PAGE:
A matter of perspective: Getting and giving
Text: John 6:6: “Philip answered him, ‘Six months’ wages would not buy enough bread for each of them to get a little.’ ”
This is an old story, and one we are all familiar with. In fact this old story appears in all four gospels; the only other miracle story that appears in all four gospels is the story of the resurrection itself, so that tells you, if you needed to be told, that there is something pretty profound going on in this story about the feeding of the multitude that we are meant to pay attention to.
I’d go so far as to say that exactly because this old story is so familiar, it mostly glances right off us. We live at some risk of missing out on the possibility that the story will have any impact on us. Once we recognize the setup, we sort of shut down our ears. Or we only hear the story we think we know.
There are six version of this story: in each of the Gospels, and an additional version in Mark and Matthew. Those second versions don’t really add a great deal of substance; the only significant difference is in numbers, both the number of the people and the number of the fish. But that isn’t the reason the story is repeated. It’s repeated because the writers of the Gospels are trying to get our attention.
All of the feeding stories want to get across to us the same basic set of themes. Where Jesus is involved, people will have enough. The compassion of Jesus makes for an abundance of the things necessary for life, but not an excess. In this world we usually look out for ourselves, but in the kingdom we are meant to be building, the primary idea is that we look out for everyone, no matter who they are.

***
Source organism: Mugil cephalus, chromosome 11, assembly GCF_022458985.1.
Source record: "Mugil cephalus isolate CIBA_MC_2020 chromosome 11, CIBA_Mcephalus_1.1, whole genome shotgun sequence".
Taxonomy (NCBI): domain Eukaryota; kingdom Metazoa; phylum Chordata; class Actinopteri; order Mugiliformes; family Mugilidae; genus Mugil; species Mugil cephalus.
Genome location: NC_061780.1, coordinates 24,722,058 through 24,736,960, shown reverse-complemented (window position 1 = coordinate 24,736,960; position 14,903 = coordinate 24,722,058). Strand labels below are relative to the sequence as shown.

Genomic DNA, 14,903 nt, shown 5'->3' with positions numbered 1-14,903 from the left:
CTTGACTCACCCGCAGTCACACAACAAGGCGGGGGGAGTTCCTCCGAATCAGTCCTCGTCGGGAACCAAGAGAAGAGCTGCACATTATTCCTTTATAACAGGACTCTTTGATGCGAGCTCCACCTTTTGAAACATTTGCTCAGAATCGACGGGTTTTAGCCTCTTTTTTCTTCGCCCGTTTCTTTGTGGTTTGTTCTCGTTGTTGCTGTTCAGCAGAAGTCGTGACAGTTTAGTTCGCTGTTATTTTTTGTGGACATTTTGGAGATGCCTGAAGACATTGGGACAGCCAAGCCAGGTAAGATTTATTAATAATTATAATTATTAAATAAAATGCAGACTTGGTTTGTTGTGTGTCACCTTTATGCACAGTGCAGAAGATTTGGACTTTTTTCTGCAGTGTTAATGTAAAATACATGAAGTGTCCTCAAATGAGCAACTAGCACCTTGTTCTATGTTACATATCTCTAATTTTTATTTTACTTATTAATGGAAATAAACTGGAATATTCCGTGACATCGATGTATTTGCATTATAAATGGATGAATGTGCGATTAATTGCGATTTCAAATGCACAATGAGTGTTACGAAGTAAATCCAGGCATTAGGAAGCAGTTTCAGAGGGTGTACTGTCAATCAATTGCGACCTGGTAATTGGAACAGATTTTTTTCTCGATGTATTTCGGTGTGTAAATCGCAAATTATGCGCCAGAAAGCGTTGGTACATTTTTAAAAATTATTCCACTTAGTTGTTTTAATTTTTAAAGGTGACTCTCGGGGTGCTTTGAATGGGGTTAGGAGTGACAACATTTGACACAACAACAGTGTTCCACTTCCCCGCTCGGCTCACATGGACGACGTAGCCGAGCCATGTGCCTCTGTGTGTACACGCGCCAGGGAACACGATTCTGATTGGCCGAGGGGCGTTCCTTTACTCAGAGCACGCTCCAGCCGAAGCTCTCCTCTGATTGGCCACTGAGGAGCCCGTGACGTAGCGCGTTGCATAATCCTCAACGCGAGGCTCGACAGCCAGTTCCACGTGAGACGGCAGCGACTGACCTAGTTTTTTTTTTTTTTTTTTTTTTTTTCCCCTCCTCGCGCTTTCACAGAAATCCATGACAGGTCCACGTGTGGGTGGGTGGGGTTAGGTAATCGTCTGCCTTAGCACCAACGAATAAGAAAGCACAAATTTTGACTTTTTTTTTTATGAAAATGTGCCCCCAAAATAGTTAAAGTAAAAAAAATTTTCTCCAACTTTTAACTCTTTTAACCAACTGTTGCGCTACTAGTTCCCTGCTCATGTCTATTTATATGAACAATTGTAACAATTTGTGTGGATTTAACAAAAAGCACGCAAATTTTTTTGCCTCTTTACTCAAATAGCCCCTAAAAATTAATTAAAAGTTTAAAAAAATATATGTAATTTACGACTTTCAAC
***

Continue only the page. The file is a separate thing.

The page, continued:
Those are the basic ideas. Whenever another of these feeding stories rolls around in the lectionary, it’s pretty safe to pick any of those themes to preach on. And you’ve almost certainly heard one of those sermons, or maybe more, and maybe even from me.
But what really is worth paying attention to in these different tellings of the same old story is the differences between them. Because it’s in the differences that you begin to see a little bit of the unique take each gospel writer brings to the basic material. It’s like studying different sorts of ceramic wear. The clay is always pretty much just dirt, but the form, the finish, the purpose of each pot can be a little different.
Those differences between the stories can tell us something about the way each writer is trying to communicate another very basic message carried in this old story. That message is an answer to a central question: Who is Jesus, anyway? What is this man all about? Is he a ... crank? Is he a teacher? Is he a prophet? Is he some kind of revolutionary? Is he... well, what exactly is he, anyway?
This morning we have John’s take on the old story, and the take John has on this old story is one that gives us a very characteristic portrait of Jesus.
John’s Jesus is always in command of every situation he confronts. Jesus is triumphant and confident from the beginning to the end of John’s gospel, even giving family advice from the cross.
This is not Mark’s Jesus, who seems to be figuring out for himself who he is pretty much all the way through the story. This is not Matthew’s Jesus, who sounds almost like a rabbi most of the time, quoting scripture and interpreting it in the next breath.
Practically from the beginning, John’s gospel gives us a picture of a man who must be somehow divine in order for the rest of the story to make sense. Jesus is so capable, so wise, so prescient, that we are constantly being pointed toward the conclusion of just who he must be in order for the story to make sense.
John treats the feeding of the multitude story in much the same way. From the beginning it’s going to be not just a story about God’s abundance and the different way the kingdom of God works. This time it’s also going to be a story about the difference in perspective between Jesus and his disciples—and by extension, Jesus and us.
The clue is in the way the story opens. First, John says that this is all happening near the time of Passover. In all of the versions of this story, John is the only writer to make this little observation. And we can make one observation about that right away: Passover is a time when people gather for a shared meal.